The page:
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A riff on Sullivan's Travels and 8½, it sees Jeremy Davies' editor of Franco-Italian co-pro 'Codename: Dragonfly' struggling to come up with a new ending while making his own personal film with borrowed equipment. Oh, and falling in love with the fictional main character, confusing film and reality (not only is he too busy documenting `the truth' of his life to see it around him but he even enters the film to sort out a plot hole) and possibly being targeted for retribution by Gerard Depardieu's fired firebrand director. (The door panel that Depardieu breaks that is later framed and given to the editors is actually one that Francis Ford Coppola smashed on one of his films!)
Filled with sly 60s cinema references from Fellini to Warhol (even the trailer he cuts for the film is inspired by the one for Dr Strangelove) and with some character touches straight out of James Joyce, the visual influence is much more Danger: Diabolik than Barbarella (John Phillip Law even appears in the film within the film), and Dean Tavoularis' spot-on production design and Robert Yeoman's superb photography are both pitch-perfect.Read more ›
The problem, of course, is that Paul's real life is at extremely loose ends. His relationship with Parisian girlfriend Marlene is fraying, he's struggling to make a B&W documentary that's "totally honest" but somehow uninspired, and his vision of the film keeps overlapping with everyday life -- so much so that he's not sure if the actress playing Dragonfly is interested in him, or if it's the fictional character herself, speaking from within the story. Or is that just what's playing out in his confused head?
What I especially love about this little film is that while it glories in the ridiculous excess of the times, it also has a real affection for it as well. Perhaps the original director's hope of making a truly subversive & revolutionary film is just naive self-delusion ... but it's how so many creative people at the time actually felt. That feeling of hope, of boundless possibilities about to reach full flower, is captured beautifully, even as it's gently deflated.
And it gets the look right, too.Read more ›
It's Roman Coppola's (Nicholas Cage's cousin) sentimental treatment of his early movie-watching experience as well as the personel odyssey of a first time director against the backdrop of the making of a late 60's/early 70's spy film. The idea of a film within a film is not new and could be confusing; however, Mr. Coppola's use of the technique works for him here. Though it is not the best film of 2002, it is an intelligent, thought-provoking, and entertaining little movie.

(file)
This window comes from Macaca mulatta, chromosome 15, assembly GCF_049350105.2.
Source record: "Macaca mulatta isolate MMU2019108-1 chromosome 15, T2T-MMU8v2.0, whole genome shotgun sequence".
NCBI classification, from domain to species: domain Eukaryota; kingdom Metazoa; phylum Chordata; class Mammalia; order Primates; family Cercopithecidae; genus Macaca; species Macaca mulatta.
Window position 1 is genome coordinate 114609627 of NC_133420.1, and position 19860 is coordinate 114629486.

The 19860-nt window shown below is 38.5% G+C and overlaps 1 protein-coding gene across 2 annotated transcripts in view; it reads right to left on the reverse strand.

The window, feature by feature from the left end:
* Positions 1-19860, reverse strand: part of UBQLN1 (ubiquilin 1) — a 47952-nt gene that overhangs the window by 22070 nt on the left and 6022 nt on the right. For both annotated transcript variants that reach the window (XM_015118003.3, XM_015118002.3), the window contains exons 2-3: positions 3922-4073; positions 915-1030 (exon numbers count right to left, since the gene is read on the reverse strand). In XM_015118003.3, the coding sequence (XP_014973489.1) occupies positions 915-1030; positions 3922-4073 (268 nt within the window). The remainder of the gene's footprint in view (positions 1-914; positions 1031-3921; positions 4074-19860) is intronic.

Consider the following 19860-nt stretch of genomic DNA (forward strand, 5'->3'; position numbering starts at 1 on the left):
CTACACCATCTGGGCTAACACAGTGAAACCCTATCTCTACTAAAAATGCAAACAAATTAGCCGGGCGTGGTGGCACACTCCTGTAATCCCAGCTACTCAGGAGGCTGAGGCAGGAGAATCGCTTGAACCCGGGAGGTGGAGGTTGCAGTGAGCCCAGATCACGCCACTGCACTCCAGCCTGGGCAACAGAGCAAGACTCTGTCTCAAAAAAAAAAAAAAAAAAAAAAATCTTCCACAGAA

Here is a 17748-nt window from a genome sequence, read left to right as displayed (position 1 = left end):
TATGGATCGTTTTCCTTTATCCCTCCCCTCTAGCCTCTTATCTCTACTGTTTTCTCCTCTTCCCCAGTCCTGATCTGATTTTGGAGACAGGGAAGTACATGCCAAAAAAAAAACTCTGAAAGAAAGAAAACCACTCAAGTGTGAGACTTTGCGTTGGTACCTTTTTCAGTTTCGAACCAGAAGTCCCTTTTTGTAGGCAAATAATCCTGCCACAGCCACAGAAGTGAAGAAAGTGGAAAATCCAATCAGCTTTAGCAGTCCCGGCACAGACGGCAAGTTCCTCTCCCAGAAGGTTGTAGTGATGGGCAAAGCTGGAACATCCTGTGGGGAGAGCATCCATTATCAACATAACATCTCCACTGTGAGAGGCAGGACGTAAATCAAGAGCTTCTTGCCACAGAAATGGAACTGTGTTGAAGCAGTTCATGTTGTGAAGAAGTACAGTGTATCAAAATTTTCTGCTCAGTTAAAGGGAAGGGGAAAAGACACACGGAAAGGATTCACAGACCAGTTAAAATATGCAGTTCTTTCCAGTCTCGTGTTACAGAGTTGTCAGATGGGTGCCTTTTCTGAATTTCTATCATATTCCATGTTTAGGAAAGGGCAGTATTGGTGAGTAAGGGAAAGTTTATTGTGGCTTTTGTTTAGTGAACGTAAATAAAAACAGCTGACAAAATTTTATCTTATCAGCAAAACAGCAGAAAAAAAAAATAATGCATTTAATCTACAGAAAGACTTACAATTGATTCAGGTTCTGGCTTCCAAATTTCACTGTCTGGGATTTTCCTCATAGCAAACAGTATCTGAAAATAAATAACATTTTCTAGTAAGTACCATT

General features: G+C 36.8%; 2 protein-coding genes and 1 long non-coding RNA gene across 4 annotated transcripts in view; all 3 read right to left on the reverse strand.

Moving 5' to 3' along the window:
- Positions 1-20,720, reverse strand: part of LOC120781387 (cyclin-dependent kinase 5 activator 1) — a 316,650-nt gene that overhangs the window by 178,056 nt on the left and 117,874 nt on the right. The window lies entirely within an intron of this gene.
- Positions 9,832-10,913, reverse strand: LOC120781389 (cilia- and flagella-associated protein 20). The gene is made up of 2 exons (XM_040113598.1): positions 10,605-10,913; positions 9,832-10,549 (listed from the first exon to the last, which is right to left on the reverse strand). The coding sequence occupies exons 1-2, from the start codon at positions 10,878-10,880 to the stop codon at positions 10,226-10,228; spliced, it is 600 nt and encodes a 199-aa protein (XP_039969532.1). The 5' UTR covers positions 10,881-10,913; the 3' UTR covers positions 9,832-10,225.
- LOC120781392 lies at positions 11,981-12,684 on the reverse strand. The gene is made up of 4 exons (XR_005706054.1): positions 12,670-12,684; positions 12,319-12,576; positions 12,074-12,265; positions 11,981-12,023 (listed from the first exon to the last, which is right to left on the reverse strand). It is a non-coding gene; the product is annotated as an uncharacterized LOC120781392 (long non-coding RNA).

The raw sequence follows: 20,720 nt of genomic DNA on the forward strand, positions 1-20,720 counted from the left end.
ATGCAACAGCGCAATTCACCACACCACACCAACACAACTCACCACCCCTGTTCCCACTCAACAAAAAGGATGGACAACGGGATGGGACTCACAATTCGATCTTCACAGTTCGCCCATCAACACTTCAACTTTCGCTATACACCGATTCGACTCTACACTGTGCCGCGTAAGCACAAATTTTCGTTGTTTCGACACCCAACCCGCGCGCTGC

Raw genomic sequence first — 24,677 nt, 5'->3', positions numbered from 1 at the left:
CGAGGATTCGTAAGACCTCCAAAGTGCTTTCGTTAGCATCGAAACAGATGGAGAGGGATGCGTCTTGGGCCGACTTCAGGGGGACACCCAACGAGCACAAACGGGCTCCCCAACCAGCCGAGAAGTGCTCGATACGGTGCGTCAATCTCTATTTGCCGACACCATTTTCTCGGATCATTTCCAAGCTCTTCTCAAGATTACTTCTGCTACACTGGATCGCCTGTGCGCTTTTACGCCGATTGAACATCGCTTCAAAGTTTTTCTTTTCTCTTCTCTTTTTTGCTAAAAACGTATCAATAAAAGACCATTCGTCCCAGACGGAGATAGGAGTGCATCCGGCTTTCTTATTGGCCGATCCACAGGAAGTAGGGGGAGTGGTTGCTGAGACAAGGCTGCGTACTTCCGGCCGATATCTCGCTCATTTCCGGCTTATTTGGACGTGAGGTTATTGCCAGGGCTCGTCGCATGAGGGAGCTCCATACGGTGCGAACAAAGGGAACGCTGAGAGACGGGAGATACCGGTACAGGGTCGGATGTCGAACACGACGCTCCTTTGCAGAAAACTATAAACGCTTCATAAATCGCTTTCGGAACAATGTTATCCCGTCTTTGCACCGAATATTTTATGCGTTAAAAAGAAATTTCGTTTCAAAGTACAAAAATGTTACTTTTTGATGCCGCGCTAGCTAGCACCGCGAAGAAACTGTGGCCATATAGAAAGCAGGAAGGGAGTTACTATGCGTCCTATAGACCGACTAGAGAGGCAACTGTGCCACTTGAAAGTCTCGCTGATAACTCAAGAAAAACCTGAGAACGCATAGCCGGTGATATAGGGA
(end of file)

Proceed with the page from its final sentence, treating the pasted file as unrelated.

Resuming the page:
The caliber of talent Mr. Coppola assembled in Jeremy Davis, Elodie Bouchez, Angela Lindvall, Giancarlo Giannini, Gerard Depardieu, Jason Schwartzman, John Philip Law, and Dean Stockwell go a long way in making this a little gem and not a lump of coal. The choice for casting worked nicely for this 1st time director. The confusion and searching portrayed by Davis' character kept me interested in his trials and tribulations as he tries to find truth through the media of movies in his life. It is his search that ultimately made me like the film. This main character is neither good or bad, but a man trying to find his way in the world he has chosen, meanwhile, like the rest of us, he still has a day job [sound editor-turn-director] to contend with while searching. It is Mr. Coppola's handling of this character that will either keep or lose you in the film. His first outing shows he has definite potential and not just b/c of family ties.Read more ›
Most Recent Customer Reviews
This is an excellent movie (IMHO) that appears to have slipped under the radar.
The recollections of a young, aspiring filmmaker working as an editor on a French-Italian... Read more
CQ is the quirky, entertaining writing and directorial debut of Roman Coppola, son of the famous Godfather auteur Francis Ford Coppola. Read morePublished 11 months ago by Christopher Batio
Cq is a 5 stars picture quality dvd copy. Played on a ps3 with a vizio 1080p tv. It looked bluray and i wish they all were this good. Audio was average.Published on July 18, 2014 by Sean P.
If only you could judge a movie by it's cover !!! My imagination runs wild with scenes that include the super hot girl on the cover, buy alas I believe she only appears in that... Read morePublished on May 25, 2014 by Mark J. Evereklian
Think 60's. Angela Lindvall. Picture James Bond if he was a super sexy woman. Angela Lindvall. Angela Lindvall. 'Nuff said.Published on December 11, 2013 by Jack E. Biederman
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